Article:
Allergies are one of the top causes of veterinary visits for dogs. Between environmental allergies, food allergies and allergies from flea bites, dogs are at risk of developing an uncomfortable group of symptoms that can be difficult to pinpoint.
One of the most common of these symptoms is itchiness of the skin. Unfortunately, this symptom could potentially be tied to any of the typical types of allergies, making it even more difficult for its root cause to be discovered.
If you suspect your dog has allergies, the best thing you can do is visit a veterinarian, who can help you determine what kind of allergies your dog has and test for specific allergens. However, there may also be a few ways you can try to narrow down the potential allergies your dog is suffering from ahead of time to make the identification and testing processes easier.
Allergy symptoms: Do they make a difference?
Unluckily for you and your pet, dog allergies tend to manifest in very similar ways. All dogs will have a slightly different reaction to different allergens, as all immune systems are slightly different, but the major symptoms tend to be the same.
Allergy symptoms typically include:
- Small, red bumps on the skin
- Itchiness of the skin
- Hair loss
- Ear infections
- Watery eyes
Skin allergies are most common in dogs, although some will also experience gastrointestinal upset.
Both types of symptoms—skin and gastrointestinal—can manifest for different kinds of allergies. That being said, gastrointestinal problems are more commonly linked to food allergies, rather than skin allergies.
Considerations for your dog’s allergies
Because symptoms can be attributed to multiple allergy types, you shouldn’t assume that an upset stomach indicates food allergies while skin problems indicate seasonal allergies. More information is needed to really determine what is causing your dog’s immune responses to go haywire.
Think about the following things to help you narrow down the cause of the issue.
When did they start?
Identifying when the allergy symptoms began may help you narrow down what caused them. Did they occur randomly one day in the middle of winter, or did they manifest right at the start of spring or fall? Was there something your dog had contact with that it normally doesn’t and manifested allergy symptoms soon after that?
Are they routine, seasonal or random?
Similar to the question above, when do your dog’s allergies occur? Have you noticed that your dog gets itchy every spring or summer, but its symptoms clear up during winter? If so, seasonal allergies are more likely. Are the symptoms random and sporadic? Perhaps your dog is allergic to a particular table scrap you feed it or is allergic to a household or uncommon substance.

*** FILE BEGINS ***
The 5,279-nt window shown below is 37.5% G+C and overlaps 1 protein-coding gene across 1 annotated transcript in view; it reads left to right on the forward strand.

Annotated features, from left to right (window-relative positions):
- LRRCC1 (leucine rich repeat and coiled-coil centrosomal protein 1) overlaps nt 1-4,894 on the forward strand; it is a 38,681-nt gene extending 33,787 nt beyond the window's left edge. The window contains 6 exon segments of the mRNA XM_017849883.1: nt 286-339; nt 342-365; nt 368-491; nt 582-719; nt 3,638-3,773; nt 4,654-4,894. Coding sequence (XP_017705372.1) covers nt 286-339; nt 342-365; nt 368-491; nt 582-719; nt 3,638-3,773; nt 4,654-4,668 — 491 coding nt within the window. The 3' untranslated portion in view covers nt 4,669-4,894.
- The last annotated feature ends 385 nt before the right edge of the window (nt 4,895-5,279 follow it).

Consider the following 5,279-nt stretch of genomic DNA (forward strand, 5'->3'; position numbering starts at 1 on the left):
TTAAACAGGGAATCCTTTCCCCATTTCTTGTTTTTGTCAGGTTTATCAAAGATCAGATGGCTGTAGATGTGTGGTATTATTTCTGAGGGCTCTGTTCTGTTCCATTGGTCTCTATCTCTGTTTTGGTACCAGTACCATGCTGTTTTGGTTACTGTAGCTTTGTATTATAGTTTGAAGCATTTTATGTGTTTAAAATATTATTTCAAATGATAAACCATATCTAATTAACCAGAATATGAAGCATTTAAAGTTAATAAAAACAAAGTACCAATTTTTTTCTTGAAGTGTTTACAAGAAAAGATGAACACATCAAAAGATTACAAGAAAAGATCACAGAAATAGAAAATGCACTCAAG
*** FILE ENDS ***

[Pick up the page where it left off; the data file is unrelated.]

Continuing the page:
Did you recently switch your dog’s food?
Sometimes, a recent change in food can help pet parents discover their pet’s allergies. If the new food has a different type of carbohydrate or protein than the previous food, and your pet is allergic to that particular ingredient, food allergies may manifest seemingly out of nowhere.
Be mindful, however, that food allergies can develop over time, as well, so your dog may become allergic to the same food you’ve been feeding it for years.
Does your dog have fleas?
Sometimes, fleas go undetected on dogs until they start displaying more serious symptoms. Dogs can be allergic to flea saliva that is transferred from flea bites, so the allergies may not stem from environmental allergens or food at all.
Get veterinary care
Of course, consideration of these allergy-related questions can only get you so far in determining what kind of allergies your dog suffers from. The best way to get answers is to visit the vet and have your dog examined and tested.
One thing to remember is that some allergy symptoms are similar to those of other illnesses, meaning your dog may not have allergies at all. Visiting the vet is the only way for you to rule out those other, potentially more serious health conditions to come to a conclusion of allergies.
From there, your vet may ask you similar questions to those above to help narrow down the scope. Having the answers to those questions is a good way to make the testing process easier.
Your vet may decide to start your dog on a food trial to see whether its food is causing the problem. During this food trial, your dog will need to eat food with a novel (new) protein and carbohydrate, and you’ll need to observe its symptoms to see if they go away.
If food allergies are determined to not be the problem, your vet may do a “skin prick” test to test your dog’s reactions to small quantities of various allergens and pinpoint the exact cause of its symptoms.
By working with your vet, you should be able to narrow down the root of your dog’s allergies and find solutions to keep your dog safe, healthy and comfortable year-round.